Between 14 and 20 March 2019, a historically powerful “bomb cyclone”, combined with snowmelt devastated Colorado and the Central United States, especially the Midwest “farmbelt” of Iowa and Nebraska, South Dakota and Kansas. Consequently, it triggered immense floods, which wrecked more than a million of acres (405000 hectares). These floods have immediate direct consequences, because… Read More
In February 2019, during the Saudi Arabia-China economic forum, the two countries signed for more than 28 billion dollars deals (“Saudi-Chinese Investment Forum Signs 35 Deals During Crown Prince’s Beijing Visit”, Ashark Al Awsat, 22 February, 2019). These gigantic deals are part of the growing Saudi-China relationship. They are the economic and political continuation of… Read More
A cavity 1000 feet tall (1600 metres), and as large as two thirds of Manhattan has been found inside the Antarctic Thwaites glacier (Sarah Sloat, “An Enormous Cavity Inside an Antarctic Glacier Harbors a Dangerous Threat », Inverse Daily, February 1, 2019). It has been created in three year by inside warming and melting. This shows… Read More
Since 2017, quantum information and technology science (QIS), and especially quantum computing, are quickly emerging as central in Hollywood and its movies, TV series and novels. Their scenarii emphasise the link between quantum power and national security situations. Hollywood and the U.S Strategic Debate This is a crucial indication, considering that the relation between the… Read More
On 3 December 2018, i.e. two days before the opening of the 2018 UN Climate Change Conference – its 24th meeting (COP 24), in Katowice, at the very heart of Poland coal country, Jair Bolsonaro, the new president of Brazil, announced that his country would not organize the following round of negotiations, i.e the COP… Read More
The warming Arctic is the stage of an ongoing maritime, geopolitical and geo-economic revolution.
For example, end of August 2018, the Danish Maersk Company, one of the major ship owners in the world and the world’s largest container shipping company by both fleet size and cargo capacity, sent a first container ship using this route, in order to test its commercial use. The ship went from Vladivostok to Saint Petersburg, through the Bering Strait, following the northern coast of Siberia (Tom Embury-Morris, “Container Ship Crosses Arctic Route for First Time in History Due to Melting Sea Ice”, The Independent, 18 September, 2018).
Since 2013, each year, the number the number of Chinese cargo convoys using the Russian Northern Sea Route, also known as the North East passage, increases thanks to the rapid warming of the region, which transforms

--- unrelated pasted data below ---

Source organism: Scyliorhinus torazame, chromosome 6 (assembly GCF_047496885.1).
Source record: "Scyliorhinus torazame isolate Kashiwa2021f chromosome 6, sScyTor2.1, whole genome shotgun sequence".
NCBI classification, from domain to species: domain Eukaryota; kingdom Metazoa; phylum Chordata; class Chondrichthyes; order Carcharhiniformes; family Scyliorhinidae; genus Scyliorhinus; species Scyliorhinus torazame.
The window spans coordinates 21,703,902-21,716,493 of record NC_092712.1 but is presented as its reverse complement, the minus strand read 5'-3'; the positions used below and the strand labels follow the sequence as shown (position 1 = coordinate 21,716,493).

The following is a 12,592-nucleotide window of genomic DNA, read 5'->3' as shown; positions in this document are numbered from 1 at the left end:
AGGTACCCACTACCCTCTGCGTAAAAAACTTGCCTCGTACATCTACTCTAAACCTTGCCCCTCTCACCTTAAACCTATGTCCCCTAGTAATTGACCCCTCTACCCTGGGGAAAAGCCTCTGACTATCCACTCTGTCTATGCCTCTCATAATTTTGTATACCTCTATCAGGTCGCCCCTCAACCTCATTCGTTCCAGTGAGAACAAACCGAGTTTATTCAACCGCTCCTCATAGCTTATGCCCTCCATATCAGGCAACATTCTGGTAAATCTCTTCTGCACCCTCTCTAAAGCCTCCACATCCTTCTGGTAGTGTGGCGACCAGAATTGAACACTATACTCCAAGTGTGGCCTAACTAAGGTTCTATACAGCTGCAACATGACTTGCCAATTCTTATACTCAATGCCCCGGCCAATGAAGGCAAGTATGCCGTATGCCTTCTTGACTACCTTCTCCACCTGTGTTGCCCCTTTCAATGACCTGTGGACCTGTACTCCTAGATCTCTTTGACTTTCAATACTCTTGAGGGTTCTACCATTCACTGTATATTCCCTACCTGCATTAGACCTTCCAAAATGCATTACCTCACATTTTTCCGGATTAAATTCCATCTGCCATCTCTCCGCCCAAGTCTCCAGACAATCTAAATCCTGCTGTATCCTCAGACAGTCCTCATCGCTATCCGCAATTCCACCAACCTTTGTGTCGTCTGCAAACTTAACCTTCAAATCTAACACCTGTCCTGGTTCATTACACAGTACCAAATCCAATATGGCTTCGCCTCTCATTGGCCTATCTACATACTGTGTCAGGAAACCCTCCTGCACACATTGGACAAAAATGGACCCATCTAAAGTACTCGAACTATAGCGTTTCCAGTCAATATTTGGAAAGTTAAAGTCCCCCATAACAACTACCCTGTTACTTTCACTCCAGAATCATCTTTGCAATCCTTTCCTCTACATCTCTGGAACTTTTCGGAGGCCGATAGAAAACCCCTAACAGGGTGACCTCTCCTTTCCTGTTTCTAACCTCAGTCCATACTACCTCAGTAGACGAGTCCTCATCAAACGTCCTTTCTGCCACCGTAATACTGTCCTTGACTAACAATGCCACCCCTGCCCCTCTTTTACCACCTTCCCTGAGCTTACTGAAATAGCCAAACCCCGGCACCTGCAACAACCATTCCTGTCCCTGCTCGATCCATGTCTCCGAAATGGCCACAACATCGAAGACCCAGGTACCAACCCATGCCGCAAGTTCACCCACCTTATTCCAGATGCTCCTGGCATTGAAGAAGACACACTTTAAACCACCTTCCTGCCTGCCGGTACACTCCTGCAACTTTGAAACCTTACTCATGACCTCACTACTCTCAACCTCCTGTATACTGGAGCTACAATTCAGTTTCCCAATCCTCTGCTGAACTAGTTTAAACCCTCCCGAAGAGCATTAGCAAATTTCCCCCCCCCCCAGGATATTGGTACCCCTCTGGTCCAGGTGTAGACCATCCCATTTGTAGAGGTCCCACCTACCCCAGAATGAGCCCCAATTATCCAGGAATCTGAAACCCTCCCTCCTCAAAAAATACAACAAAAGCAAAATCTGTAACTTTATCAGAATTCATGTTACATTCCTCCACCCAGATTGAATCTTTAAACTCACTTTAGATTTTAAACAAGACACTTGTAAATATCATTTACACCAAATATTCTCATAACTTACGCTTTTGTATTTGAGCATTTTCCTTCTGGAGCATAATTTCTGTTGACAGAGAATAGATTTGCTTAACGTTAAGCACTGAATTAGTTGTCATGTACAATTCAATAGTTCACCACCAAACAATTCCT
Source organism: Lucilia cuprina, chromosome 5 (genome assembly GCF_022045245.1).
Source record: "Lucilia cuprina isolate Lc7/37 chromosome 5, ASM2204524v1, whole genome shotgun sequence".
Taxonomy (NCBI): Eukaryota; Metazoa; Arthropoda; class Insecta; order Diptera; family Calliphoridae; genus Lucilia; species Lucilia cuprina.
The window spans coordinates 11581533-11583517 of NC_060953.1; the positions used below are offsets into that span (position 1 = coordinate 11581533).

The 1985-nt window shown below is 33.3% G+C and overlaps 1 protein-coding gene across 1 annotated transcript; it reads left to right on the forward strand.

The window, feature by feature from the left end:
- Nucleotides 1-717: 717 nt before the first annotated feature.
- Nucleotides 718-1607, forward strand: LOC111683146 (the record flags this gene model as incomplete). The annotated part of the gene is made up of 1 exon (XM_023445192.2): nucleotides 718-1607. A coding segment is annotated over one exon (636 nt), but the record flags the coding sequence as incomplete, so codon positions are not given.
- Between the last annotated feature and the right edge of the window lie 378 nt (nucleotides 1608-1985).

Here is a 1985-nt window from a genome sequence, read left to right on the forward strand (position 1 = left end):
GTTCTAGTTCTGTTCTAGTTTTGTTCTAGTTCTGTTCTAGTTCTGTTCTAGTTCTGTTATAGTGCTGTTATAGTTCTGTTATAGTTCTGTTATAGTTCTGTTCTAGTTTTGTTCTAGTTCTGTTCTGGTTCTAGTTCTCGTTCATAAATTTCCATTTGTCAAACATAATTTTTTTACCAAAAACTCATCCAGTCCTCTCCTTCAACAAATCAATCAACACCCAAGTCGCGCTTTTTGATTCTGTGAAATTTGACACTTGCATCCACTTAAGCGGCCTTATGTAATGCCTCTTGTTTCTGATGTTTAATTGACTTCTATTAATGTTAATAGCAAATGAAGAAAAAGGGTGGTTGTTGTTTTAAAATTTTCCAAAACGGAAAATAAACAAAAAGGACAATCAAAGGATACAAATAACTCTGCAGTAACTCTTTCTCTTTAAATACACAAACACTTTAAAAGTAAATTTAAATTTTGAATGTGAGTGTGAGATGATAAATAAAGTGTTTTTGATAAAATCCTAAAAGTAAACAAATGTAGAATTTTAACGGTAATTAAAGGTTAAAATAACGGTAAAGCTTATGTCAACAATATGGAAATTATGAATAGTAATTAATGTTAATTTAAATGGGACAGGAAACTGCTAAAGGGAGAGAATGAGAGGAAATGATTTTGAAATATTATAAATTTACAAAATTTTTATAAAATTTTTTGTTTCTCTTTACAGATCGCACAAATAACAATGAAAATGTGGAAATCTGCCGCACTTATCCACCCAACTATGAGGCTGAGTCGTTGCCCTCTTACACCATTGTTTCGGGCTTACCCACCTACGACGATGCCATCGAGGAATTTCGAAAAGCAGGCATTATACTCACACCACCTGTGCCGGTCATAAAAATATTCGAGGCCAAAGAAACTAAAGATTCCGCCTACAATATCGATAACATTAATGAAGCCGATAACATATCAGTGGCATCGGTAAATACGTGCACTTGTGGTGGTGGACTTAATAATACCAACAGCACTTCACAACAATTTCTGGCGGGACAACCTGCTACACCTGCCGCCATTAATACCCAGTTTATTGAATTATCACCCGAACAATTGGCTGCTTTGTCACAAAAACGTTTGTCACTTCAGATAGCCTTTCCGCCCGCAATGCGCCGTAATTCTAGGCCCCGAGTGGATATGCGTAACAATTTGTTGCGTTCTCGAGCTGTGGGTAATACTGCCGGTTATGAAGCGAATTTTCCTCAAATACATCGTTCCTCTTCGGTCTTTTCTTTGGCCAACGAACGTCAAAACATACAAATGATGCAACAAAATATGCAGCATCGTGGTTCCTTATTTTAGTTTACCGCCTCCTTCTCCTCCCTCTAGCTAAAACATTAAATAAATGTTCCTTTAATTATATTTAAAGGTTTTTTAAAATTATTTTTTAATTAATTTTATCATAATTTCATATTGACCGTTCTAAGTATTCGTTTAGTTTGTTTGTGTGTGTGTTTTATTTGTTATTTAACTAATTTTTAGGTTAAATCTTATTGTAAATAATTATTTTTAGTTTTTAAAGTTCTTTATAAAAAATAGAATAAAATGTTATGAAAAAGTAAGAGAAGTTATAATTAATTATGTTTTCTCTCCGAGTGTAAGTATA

This is an update of the 17 September 2018 release of this article analysing the economic costs of climate change on the U.S. economy in 2018. This update integrates the consequences, and especially the costs, of the super hurricane “Michael”, which hammered the Florida panhandle, then Georgia, North Carolina and Virginia, between the 10 and the 14 of October 2018 (Camilla Domonoske, “Michael Will Costs Insurers Billions, but Won’t Overwhelm the Industry, Analysts Say”, NPR, October 14, 2018).
“Michael” took over from “Florence”, the monster storm that hit and battered the U.S. East Coast on 12 September 2018. It looks like a new climate-related disaster “peak”. It could announce a transition towards possibly worse, considering the last 12 months of climate hellish conditions.
Thus, a major question arises: is climate change becoming a major risk for the U.S. economy? If yes, how should economic actors react (Jean-Michel Valantin, “Climate Change: The Long Planetary Bombing”, The Red (Team) Analysis Society, September 18, 2017)?
On 24 September 2018, the U.S. Secretary of Commerce imposed new tariffs on 200 billion dollars worth of Chinese goods, thus widely escalating the “trade war” initiated by president Donald Trump against China in April 2018. Beijing immediately retaliated with tariffs on 60 billions worth of American goods (Will Martin, “China Hits Back at Trump… Read More
This article looks at the way the warming ocean exerts a growing pressure on food security and the economy. It is a follow-up to “The U.S. Navy vs Climate Change Insecurity” (Jean-Michel Valantin, June 15, 2018), where we focused on the current climate and ocean change becoming a major strategic threat, because of the rapid… Read More
The U.S. Navy is under higher and growing pressure from climate and ocean change. This situation is emphasized in The Impact of Sea-Level Rise and Climate Change on Department of Defense Installations on Atolls in the Pacific Ocean (Curt D. Storlazzi, Stephen B. Gingerich et al., February 2018, full pdf report), funded among others by the Department… Read More